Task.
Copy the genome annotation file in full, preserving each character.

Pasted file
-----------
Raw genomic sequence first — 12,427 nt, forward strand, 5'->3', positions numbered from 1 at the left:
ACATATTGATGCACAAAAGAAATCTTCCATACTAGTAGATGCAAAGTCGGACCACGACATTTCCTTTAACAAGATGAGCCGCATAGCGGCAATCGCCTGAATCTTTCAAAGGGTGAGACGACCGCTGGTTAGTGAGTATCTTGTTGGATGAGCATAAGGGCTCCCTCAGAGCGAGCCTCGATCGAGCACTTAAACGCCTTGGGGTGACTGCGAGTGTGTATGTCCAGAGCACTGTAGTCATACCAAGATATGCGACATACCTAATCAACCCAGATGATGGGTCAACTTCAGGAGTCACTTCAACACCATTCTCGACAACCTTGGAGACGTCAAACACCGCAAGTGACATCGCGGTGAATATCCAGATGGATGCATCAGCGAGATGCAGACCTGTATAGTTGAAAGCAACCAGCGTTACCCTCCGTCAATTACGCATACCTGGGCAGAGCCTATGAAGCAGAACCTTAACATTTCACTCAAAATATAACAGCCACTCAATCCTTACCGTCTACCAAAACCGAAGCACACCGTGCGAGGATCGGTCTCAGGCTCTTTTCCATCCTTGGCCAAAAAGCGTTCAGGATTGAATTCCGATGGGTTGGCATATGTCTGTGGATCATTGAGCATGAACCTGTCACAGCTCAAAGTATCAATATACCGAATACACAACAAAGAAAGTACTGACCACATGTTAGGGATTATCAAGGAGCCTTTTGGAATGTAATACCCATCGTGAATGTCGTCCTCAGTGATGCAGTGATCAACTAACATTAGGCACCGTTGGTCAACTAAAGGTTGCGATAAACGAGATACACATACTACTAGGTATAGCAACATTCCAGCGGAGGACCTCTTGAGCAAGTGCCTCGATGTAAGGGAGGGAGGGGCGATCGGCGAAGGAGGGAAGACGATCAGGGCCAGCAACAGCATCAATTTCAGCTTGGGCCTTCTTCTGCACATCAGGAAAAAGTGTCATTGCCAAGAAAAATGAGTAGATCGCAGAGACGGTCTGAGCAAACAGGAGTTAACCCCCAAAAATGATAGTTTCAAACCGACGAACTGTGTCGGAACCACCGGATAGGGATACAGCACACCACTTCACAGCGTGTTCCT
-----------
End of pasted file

Raw genomic sequence first — 12,427 nt, forward strand, 5'->3', positions numbered from 1 at the left:
ACATATTGATGCACAAAAGAAATCTTCCATACTAGTAGATGCAAAGTCGGACCACGACATTTCCTTTAACAAGATGAGCCGCATAGCGGCAATCGCCTGAATCTTTCAAAGGGTGAGACGACCGCTGGTTAGTGAGTATCTTGTTGGATGAGCATAAGGGCTCCCTCAGAGCGAGCCTCGATCGAGCACTTAAACGCCTTGGGGTGACTGCGAGTGTGTATGTCCAGAGCACTGTAGTCATACCAAGATATGCGACATACCTAATCAACCCAGATGATGGGTCAACTTCAGGAGTCACTTCAACACCATTCTCGACAACCTTGGAGACGTCAAACACCGCAAGTGACATCGCGGTGAATATCCAGATGGATGCATCAGCGAGATGCAGACCTGTATAGTTGAAAGCAACCAGCGTTACCCTCCGTCAATTACGCATACCTGGGCAGAGCCTATGAAGCAGAACCTTAACATTTCACTCAAAATATAACAGCCACTCAATCCTTACCGTCTACCAAAACCGAAGCACACCGTGCGAGGATCGGTCTCAGGCTCTTTTCCATCCTTGGCCAAAAAGCGTTCAGGATTGAATTCCGATGGGTTGGCATATGTCTGTGGATCATTGAGCATGAACCTGTCACAGCTCAAAGTATCAATATACCGAATACACAACAAAGAAAGTACTGACCACATGTTAGGGATTATCAAGGAGCCTTTTGGAATGTAATACCCATCGTGAATGTCGTCCTCAGTGATGCAGTGATCAACTAACATTAGGCACCGTTGGTCAACTAAAGGTTGCGATAAACGAGATACACATACTACTAGGTATAGCAACATTCCAGCGGAGGACCTCTTGAGCAAGTGCCTCGATGTAAGGGAGGGAGGGGCGATCGGCGAAGGAGGGAAGACGATCAGGGCCAGCAACAGCATCAATTTCAGCTTGGGCCTTCTTCTGCACATCAGGAAAAAGTGTCATTGCCAAGAAAAATGAGTAGATCGCAGAGACGGTCTGAGCAAACAGGAGTTAACCCCCAAAAATGATAGTTTCAAACCGACGAACTGTGTCGGAACCACCGGATAGGGATACAGCACACCACTTCACAGCGTGTTCCT